Revisiting Some Productivity Debates

47 Pages Posted: 6 Nov 2003 Last revised: 4 Jul 2010

See all articles by Johannes Van Biesebroeck

Johannes Van Biesebroeck

K.U.Leuven; Centre for Economic Policy Research (CEPR)

Date Written: November 2003

Abstract

Researchers interested in estimating productivity can choose from an array of methodologies, each with its strengths and weaknesses. Methods differ by the assumptions they rely on and imply very different calculations. I compare five widely used techniques: (a) index numbers, (b) data envelopment analysis, and three parametric methods, (c) instrumental variables estimation, (d) stochastic frontiers, and (e) semi-parametric estimation. I compare the estimates directly and evaluate three productivity debates using a panel of manufacturing plants in Colombia. The different methods generate surprisingly similar results. Correlations between alternative productivity estimates are invariably high. All methods confirm that exporters are more productive on average and that only a small portion of the productivity advantage is due to scale economies. Productivity growth is correlated more strongly with export status, frequent investments in capital equipment, and employment of managers than with the use of imported inputs or foreign ownership. On the debate whether aggregate productivity growth is driven by plant-level changes or output share relocation, all methods point to the the importance of plant-level changes, in contrast to results from the U.S.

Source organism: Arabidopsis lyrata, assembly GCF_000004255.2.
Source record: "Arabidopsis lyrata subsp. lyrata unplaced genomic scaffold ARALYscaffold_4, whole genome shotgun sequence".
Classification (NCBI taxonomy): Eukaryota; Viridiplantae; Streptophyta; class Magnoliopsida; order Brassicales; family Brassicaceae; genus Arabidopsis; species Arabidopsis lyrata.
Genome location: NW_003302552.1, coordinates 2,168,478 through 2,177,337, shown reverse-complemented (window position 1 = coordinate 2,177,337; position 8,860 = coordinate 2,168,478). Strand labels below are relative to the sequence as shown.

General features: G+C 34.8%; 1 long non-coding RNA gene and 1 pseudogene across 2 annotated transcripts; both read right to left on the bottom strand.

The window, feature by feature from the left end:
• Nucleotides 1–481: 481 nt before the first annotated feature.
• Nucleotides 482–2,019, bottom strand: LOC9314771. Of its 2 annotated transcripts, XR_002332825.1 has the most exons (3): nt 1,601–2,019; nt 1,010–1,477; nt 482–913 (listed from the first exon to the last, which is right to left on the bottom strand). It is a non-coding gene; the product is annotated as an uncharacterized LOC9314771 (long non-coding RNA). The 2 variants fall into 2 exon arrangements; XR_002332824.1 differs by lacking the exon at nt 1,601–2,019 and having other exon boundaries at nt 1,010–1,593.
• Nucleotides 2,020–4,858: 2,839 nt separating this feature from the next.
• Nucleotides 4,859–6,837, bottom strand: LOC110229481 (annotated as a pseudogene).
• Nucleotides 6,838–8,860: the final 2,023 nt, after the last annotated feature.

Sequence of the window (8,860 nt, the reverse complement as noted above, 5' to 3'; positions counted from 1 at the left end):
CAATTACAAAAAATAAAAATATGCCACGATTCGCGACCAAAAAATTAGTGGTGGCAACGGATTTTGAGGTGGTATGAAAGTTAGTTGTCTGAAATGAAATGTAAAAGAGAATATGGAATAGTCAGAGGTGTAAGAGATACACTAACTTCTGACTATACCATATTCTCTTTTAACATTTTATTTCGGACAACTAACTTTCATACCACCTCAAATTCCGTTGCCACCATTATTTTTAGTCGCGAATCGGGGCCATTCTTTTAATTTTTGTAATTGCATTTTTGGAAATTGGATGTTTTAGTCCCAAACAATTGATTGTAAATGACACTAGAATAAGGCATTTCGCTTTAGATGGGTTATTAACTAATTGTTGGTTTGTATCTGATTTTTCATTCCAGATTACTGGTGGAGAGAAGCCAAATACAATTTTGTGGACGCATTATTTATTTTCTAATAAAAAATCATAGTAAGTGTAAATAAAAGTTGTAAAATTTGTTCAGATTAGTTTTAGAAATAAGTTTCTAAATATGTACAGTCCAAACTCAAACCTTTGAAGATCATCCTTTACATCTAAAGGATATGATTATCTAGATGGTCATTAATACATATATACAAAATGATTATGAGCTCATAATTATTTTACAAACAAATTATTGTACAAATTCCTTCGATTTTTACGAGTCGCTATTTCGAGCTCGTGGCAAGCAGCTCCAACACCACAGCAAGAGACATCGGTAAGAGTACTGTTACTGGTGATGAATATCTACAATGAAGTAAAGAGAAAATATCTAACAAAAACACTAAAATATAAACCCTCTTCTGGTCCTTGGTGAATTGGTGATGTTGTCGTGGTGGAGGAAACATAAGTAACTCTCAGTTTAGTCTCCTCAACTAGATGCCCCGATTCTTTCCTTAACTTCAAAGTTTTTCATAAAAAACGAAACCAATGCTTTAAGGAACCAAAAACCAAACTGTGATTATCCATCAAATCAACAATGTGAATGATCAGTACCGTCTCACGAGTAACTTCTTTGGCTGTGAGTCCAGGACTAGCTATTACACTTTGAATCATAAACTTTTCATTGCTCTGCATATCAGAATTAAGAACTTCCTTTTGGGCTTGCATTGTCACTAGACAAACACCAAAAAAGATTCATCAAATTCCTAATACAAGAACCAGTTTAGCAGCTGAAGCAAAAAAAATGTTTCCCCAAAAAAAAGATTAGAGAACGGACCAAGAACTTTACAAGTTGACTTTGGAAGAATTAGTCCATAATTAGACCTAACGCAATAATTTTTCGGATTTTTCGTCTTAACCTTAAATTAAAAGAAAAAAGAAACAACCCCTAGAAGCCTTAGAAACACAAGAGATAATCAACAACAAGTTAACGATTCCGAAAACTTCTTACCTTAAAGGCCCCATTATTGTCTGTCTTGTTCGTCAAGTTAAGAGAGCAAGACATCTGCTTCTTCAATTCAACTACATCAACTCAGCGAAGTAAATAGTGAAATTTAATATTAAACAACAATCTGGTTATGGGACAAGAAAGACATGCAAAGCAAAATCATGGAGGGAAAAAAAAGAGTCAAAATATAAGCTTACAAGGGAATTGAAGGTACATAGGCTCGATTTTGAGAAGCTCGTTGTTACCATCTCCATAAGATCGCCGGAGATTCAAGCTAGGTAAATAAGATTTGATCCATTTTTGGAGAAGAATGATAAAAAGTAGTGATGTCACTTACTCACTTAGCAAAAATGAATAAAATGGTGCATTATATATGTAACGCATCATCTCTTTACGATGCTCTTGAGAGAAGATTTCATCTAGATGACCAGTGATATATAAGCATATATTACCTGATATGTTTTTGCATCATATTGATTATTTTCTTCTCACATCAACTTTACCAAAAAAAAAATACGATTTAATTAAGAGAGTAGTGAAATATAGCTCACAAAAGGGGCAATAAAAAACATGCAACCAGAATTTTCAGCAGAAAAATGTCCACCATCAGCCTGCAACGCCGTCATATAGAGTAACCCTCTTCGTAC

Suggested Citation

Van Biesebroeck, Johannes, Revisiting Some Productivity Debates (November 2003). NBER Working Paper No. w10065. Available at SSRN: https://ssrn.com/abstract=463432

Johannes Van Biesebroeck (Contact Author)

K.U.Leuven ( email )

Naamsestraat 69
B-3000 Leuven
Belgium
+3216326793 (Phone)
+3216326796 (Fax)

HOME PAGE: http://www.econ.kuleuven.be/public/N07057/

Centre for Economic Policy Research (CEPR) ( email )

London
United Kingdom

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